Building Regulations (NBR) Introduction


  • Inspections when building
    1. During the building process there are a few inspections that most municipalities require. This will be of the building and the standard of work done, these are briefly explained in the following slides.

The Site That Tells You All About Building Regulations

South Africa’s National Building Regulations (NBR) were originally produced as a set of functional guidelines for anybody building any type of structure. They were not intended to be prescriptive in terms of what people should build, but they do stipulate important dos and don’ts – many of which are in fact mandatory. So if you are planning to build, this is a document you should familiarise yourself with.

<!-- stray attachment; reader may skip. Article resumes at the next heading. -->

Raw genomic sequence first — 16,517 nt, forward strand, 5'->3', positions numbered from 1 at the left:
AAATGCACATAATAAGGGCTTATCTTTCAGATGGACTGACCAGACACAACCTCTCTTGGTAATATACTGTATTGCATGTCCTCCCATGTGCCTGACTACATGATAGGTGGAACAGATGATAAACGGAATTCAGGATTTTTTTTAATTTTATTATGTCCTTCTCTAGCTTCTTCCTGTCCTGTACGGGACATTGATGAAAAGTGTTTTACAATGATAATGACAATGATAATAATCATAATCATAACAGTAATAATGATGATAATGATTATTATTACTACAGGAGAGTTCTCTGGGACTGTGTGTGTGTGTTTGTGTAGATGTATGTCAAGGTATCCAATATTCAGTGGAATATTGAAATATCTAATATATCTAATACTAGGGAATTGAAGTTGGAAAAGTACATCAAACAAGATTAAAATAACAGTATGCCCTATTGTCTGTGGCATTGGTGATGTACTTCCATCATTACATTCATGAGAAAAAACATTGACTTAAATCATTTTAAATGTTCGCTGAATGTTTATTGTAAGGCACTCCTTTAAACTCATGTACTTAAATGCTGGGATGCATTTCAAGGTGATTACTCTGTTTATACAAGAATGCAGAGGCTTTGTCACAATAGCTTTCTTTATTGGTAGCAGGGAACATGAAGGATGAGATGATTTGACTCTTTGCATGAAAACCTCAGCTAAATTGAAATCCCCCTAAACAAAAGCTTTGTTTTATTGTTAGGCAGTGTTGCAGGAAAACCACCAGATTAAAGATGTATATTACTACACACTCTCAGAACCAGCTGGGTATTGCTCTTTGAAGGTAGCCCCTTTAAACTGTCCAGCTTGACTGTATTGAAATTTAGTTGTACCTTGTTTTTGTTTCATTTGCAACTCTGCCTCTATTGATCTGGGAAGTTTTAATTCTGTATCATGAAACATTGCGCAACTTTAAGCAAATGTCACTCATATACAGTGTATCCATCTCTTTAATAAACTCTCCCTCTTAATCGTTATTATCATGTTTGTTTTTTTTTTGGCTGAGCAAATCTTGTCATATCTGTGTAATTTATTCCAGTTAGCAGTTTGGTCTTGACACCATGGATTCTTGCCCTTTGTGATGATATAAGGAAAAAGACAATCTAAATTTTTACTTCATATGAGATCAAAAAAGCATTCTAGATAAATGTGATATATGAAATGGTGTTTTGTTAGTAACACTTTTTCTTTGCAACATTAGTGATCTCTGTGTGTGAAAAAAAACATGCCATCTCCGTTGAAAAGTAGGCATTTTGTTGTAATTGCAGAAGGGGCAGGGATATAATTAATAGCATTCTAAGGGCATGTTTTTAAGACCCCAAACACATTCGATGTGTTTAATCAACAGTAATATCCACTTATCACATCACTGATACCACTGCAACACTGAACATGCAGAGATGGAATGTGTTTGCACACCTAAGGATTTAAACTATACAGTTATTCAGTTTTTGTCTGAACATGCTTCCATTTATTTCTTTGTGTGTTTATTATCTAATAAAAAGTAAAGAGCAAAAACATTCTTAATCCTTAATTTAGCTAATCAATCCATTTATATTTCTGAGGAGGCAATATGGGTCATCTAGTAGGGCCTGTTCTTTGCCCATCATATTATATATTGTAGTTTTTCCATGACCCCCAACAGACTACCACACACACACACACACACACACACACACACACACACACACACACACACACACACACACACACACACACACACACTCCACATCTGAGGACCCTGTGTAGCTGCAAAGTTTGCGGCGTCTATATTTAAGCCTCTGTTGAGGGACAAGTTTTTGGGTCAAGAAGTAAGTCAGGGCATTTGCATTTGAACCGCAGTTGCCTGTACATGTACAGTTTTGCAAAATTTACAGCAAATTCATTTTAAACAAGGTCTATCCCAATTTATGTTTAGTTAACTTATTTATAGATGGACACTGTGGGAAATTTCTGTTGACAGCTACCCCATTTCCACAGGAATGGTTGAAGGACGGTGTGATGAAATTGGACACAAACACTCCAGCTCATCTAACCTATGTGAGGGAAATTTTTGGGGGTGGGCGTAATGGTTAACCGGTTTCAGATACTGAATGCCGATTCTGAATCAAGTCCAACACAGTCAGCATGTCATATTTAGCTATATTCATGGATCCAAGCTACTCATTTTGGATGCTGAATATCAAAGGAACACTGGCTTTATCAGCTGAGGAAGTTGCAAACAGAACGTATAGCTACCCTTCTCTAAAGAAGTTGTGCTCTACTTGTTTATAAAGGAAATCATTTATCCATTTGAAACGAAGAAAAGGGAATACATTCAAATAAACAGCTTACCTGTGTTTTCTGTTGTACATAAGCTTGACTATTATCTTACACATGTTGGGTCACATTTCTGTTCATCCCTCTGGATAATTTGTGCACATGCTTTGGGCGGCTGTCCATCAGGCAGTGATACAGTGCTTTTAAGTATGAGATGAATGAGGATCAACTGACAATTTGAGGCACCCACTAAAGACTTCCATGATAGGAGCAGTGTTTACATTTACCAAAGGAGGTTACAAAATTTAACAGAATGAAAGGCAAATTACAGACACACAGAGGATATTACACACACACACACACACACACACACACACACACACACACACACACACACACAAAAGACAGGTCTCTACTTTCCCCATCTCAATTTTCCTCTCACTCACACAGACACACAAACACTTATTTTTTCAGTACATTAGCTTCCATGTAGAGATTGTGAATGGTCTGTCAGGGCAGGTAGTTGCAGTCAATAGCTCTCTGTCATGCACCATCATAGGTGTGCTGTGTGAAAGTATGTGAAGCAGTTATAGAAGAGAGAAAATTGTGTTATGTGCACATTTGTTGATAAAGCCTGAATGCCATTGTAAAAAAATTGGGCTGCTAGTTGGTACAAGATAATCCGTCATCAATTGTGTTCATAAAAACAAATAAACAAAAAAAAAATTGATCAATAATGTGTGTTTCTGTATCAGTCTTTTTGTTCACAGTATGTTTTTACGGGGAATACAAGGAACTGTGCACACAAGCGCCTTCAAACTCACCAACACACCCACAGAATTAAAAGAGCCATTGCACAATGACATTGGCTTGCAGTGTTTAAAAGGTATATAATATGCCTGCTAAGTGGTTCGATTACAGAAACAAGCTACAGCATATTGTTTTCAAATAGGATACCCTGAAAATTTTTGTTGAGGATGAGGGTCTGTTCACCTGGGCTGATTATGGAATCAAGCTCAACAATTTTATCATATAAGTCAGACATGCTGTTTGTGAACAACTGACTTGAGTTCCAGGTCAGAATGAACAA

While the NBR are only available from the South African Bureau of Standards (SABS), has a mission to make it easier for the general public to understand what these regulations are and how they affect us all. If you want to know more about these important regulations, have a look at the drop-down menu under SANS 10400-NBR (SA). Each of the regulations listed here is published as a separate document by the SABS. The size of each published document and its cost can be found at the SABS Online Standards Webstore.

Please be aware that while the topics featured on are those found in the regulations, we have not duplicated the regulations. Instead we have discussed the issues the regulations cover in easy to understand pages. Also note that we are in no way associated with the SABS.

Parts of the South African National Building Regulations (NBR)